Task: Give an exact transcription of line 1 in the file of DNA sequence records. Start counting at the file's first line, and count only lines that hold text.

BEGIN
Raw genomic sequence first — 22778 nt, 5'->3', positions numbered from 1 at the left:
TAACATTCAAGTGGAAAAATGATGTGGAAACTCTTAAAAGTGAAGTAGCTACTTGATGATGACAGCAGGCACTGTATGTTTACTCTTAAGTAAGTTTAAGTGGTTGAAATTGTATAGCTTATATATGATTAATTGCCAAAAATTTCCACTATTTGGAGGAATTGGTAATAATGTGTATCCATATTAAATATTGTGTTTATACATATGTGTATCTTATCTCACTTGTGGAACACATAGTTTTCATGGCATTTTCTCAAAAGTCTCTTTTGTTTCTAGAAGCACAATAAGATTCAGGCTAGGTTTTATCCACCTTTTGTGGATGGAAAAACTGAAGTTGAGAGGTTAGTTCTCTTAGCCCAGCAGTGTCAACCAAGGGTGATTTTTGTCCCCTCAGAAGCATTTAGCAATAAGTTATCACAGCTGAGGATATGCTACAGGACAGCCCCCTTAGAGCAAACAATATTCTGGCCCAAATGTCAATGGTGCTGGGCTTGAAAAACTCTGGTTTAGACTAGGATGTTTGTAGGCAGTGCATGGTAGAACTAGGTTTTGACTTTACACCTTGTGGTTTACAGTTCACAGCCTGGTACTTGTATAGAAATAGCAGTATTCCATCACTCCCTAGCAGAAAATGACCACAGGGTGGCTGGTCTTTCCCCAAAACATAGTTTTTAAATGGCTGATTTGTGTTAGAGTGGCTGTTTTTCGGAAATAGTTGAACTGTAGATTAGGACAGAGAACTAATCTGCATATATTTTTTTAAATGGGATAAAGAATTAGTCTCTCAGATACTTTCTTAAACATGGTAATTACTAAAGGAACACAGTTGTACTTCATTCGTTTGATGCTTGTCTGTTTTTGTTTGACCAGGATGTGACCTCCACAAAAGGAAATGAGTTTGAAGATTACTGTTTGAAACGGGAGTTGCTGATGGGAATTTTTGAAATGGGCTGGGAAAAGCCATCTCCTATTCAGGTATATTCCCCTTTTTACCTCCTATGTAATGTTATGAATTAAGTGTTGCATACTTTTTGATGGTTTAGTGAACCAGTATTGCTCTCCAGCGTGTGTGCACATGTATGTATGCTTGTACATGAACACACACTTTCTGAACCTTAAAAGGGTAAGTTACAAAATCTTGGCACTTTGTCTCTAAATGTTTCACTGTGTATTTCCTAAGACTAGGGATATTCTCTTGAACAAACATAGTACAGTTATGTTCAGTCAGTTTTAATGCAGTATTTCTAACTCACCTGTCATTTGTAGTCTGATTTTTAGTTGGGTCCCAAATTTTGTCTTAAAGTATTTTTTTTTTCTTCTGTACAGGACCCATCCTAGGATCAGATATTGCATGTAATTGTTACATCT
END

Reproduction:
Raw genomic sequence first — 22778 nt, 5'->3', positions numbered from 1 at the left: